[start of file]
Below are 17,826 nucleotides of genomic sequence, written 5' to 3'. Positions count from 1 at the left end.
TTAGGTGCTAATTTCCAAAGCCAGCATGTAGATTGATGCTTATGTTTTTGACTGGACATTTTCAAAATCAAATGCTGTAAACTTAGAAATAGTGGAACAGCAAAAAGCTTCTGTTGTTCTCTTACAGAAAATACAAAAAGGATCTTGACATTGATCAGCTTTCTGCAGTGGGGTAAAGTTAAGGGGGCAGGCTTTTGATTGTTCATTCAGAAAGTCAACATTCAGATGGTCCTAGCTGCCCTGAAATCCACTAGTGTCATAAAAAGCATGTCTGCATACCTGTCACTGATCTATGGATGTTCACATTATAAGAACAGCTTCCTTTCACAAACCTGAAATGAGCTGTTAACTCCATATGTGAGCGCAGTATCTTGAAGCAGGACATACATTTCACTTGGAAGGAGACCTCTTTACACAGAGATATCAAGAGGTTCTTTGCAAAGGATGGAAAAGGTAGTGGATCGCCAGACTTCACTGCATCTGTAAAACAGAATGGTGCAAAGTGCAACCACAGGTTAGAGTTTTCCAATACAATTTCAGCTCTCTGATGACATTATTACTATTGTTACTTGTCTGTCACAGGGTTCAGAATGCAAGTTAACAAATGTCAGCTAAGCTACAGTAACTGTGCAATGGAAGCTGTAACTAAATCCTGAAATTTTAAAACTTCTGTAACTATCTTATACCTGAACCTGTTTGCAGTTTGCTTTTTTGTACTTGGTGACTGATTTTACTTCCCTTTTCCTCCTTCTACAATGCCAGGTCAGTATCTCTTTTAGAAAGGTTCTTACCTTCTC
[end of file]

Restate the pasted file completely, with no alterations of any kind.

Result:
Below are 17,826 nucleotides of genomic sequence, written 5' to 3'. Positions count from 1 at the left end.
TTAGGTGCTAATTTCCAAAGCCAGCATGTAGATTGATGCTTATGTTTTTGACTGGACATTTTCAAAATCAAATGCTGTAAACTTAGAAATAGTGGAACAGCAAAAAGCTTCTGTTGTTCTCTTACAGAAAATACAAAAAGGATCTTGACATTGATCAGCTTTCTGCAGTGGGGTAAAGTTAAGGGGGCAGGCTTTTGATTGTTCATTCAGAAAGTCAACATTCAGATGGTCCTAGCTGCCCTGAAATCCACTAGTGTCATAAAAAGCATGTCTGCATACCTGTCACTGATCTATGGATGTTCACATTATAAGAACAGCTTCCTTTCACAAACCTGAAATGAGCTGTTAACTCCATATGTGAGCGCAGTATCTTGAAGCAGGACATACATTTCACTTGGAAGGAGACCTCTTTACACAGAGATATCAAGAGGTTCTTTGCAAAGGATGGAAAAGGTAGTGGATCGCCAGACTTCACTGCATCTGTAAAACAGAATGGTGCAAAGTGCAACCACAGGTTAGAGTTTTCCAATACAATTTCAGCTCTCTGATGACATTATTACTATTGTTACTTGTCTGTCACAGGGTTCAGAATGCAAGTTAACAAATGTCAGCTAAGCTACAGTAACTGTGCAATGGAAGCTGTAACTAAATCCTGAAATTTTAAAACTTCTGTAACTATCTTATACCTGAACCTGTTTGCAGTTTGCTTTTTTGTACTTGGTGACTGATTTTACTTCCCTTTTCCTCCTTCTACAATGCCAGGTCAGTATCTCTTTTAGAAAGGTTCTTACCTTCTC